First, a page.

Sri Lanka Cinnamon

Cinnamon is the peeled, dried bark of some Cinnamomum spp. belonging to the family Lauraceae. It has been used as a spice by human beings since ancient times.

Cinnamon has long been used as an ingredient in cooking and is an important ingredient in both the confectionary and cosmetics industries.

In addition to generating significant foreign income, over 350,000 families are involved in the cinnamon industry, demonstrating its long-established role in the Sri Lankan society. The spice constitutes many bioactive compounds with antioxidant, antimicrobial, and insecticidal properties, in addition to therapeutic and preventive effects against many diseases and disorders. New uses of cinnamon continue to emerge, and in this review, we discuss the opportunities for crop and product improvement, which will likely impact positively on the lives and livelihood of the population in Sri Lanka.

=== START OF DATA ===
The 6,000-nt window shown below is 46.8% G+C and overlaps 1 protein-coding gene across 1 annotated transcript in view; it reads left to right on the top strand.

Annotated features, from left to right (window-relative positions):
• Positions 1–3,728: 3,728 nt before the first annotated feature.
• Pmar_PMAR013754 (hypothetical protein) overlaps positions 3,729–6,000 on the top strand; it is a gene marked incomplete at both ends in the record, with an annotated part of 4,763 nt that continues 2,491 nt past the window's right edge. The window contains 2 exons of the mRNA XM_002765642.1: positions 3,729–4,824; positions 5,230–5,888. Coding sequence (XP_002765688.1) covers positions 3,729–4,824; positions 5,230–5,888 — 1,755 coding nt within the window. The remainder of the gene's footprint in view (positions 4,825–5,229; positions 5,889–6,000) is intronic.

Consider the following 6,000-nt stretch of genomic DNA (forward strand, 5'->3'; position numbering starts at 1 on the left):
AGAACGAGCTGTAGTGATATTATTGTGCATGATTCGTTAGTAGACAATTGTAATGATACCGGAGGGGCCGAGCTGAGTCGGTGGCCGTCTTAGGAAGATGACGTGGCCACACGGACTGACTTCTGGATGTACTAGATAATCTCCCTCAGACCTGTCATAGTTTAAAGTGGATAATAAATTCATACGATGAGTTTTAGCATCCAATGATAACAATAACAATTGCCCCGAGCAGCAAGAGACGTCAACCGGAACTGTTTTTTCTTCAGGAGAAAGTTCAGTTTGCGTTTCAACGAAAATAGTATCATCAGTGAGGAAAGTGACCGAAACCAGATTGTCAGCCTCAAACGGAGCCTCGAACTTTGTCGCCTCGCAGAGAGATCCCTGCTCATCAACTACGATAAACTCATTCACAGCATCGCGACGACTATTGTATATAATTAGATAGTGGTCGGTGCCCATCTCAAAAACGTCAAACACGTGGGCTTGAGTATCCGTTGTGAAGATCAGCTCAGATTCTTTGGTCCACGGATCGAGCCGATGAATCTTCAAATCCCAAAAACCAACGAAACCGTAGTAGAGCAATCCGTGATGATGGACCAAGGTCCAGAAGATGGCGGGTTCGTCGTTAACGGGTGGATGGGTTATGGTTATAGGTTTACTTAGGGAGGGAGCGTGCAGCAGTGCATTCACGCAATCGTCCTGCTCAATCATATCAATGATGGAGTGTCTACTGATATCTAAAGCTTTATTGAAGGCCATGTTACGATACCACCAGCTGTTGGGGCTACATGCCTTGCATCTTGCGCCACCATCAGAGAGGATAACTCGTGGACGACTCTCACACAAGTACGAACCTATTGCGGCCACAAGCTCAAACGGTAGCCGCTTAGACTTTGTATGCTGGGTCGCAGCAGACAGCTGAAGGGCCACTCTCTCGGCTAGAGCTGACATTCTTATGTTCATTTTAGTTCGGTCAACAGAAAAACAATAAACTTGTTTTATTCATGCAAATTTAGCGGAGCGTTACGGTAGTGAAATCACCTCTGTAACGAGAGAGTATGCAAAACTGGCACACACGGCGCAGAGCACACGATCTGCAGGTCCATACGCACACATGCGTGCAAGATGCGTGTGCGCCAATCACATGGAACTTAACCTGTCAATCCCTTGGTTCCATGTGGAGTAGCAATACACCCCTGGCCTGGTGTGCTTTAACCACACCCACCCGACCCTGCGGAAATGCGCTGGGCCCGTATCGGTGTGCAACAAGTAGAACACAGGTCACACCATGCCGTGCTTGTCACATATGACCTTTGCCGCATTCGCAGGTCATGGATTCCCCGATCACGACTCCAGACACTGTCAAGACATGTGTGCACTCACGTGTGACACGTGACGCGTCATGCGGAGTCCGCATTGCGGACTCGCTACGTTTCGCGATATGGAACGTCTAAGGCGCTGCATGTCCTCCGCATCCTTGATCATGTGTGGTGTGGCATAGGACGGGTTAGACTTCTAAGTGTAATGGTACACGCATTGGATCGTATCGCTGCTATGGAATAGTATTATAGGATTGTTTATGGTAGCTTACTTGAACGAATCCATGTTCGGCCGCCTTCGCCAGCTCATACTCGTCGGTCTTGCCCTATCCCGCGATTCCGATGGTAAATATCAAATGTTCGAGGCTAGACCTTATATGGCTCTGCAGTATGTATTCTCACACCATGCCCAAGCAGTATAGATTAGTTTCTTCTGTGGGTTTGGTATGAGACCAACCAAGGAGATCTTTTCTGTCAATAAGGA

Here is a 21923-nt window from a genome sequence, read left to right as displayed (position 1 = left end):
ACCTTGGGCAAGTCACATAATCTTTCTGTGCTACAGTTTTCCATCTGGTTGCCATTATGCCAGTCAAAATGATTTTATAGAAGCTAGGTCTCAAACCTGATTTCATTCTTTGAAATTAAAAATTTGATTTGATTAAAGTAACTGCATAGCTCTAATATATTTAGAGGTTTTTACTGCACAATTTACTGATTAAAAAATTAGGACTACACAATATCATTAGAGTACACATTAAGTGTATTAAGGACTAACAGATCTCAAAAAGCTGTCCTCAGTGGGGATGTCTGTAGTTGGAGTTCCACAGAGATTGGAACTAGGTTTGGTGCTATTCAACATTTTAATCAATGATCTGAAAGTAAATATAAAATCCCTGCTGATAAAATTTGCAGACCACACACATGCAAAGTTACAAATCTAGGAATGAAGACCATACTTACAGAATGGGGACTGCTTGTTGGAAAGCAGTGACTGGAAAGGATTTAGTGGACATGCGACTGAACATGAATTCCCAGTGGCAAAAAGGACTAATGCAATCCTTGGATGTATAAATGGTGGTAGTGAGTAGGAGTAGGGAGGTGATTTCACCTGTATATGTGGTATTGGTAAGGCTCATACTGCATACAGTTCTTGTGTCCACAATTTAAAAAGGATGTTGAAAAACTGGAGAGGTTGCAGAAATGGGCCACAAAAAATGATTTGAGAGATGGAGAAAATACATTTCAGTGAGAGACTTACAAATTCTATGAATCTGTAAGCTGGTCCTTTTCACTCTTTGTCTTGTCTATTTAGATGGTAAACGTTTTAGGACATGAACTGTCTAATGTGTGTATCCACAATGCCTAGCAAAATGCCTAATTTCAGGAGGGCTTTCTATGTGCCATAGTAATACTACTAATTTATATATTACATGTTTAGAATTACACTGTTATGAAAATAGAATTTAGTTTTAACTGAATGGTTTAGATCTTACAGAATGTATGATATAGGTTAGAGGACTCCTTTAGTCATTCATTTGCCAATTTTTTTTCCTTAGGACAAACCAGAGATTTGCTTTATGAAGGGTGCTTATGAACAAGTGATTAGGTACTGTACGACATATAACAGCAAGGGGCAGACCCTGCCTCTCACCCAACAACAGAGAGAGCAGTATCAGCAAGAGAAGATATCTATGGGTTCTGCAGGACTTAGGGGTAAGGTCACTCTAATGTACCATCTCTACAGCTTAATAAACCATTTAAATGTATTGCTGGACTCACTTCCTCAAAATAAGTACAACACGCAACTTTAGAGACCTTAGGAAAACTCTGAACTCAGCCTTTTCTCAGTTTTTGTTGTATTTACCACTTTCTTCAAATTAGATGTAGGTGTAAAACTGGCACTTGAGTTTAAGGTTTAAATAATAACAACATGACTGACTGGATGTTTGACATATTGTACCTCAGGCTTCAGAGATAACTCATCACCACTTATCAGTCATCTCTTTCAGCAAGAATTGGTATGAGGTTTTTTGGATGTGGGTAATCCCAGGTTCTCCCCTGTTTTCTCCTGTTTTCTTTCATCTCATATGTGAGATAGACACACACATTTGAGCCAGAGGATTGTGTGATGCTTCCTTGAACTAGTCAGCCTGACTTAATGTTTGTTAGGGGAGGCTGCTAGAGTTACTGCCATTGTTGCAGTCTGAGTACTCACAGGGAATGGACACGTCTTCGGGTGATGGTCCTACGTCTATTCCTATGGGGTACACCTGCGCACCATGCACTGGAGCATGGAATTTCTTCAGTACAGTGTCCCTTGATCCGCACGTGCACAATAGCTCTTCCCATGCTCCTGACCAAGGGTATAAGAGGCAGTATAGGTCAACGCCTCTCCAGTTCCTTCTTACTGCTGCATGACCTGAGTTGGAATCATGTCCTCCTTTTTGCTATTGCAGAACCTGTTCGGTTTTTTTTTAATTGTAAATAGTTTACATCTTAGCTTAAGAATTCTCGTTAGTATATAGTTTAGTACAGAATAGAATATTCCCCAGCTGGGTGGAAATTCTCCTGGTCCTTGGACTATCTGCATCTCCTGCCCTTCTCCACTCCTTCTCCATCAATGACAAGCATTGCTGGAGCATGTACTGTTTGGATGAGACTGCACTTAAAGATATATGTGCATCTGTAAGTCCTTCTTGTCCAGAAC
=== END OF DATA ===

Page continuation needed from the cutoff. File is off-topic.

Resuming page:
Cinnamomum zeylanicum Blume, known as Ceylon cinnamon, is native to Sri Lanka, whereas Cinnamomum cassia J. Presl (Cassia cinnamon) and other types of Cinnamomum spp. are grown in China and many other parts of Asia. Ceylon cinnamon is relatively expensive due to its chemical composition, high quality, proven health benefits, and ultra-low levels of the toxic chemical compound, coumarin, which is reported in comparatively high concentrations in Cassia cinnamon. In Sri Lanka, more than 350,000 families are involved in the cinnamon industry. Among the total agricultural produce of Sri Lanka, cinnamon exports provide the second highest in terms of income (second only to tea). In addition to the use of cinnamon as a spice, leaf and bark extracts are used in the food industry to (a) improve the postharvest life of perishable foods through antimicrobial activity and (b) control pests in postharvest storage (insecticidal activity). The human health benefits include antioxidant activity and therapeutic and preventative properties against diseases and disorders. The potential uses of Ceylon cinnamon in the global food industry, health, and cosmetics sectors are abundant. However, to ensure maximum benefits to producers and consumers, accredited laboratory testing and legislative procedures need to be developed and strengthened to detect and reduce malpractice and product adulteration in the global marketplace.

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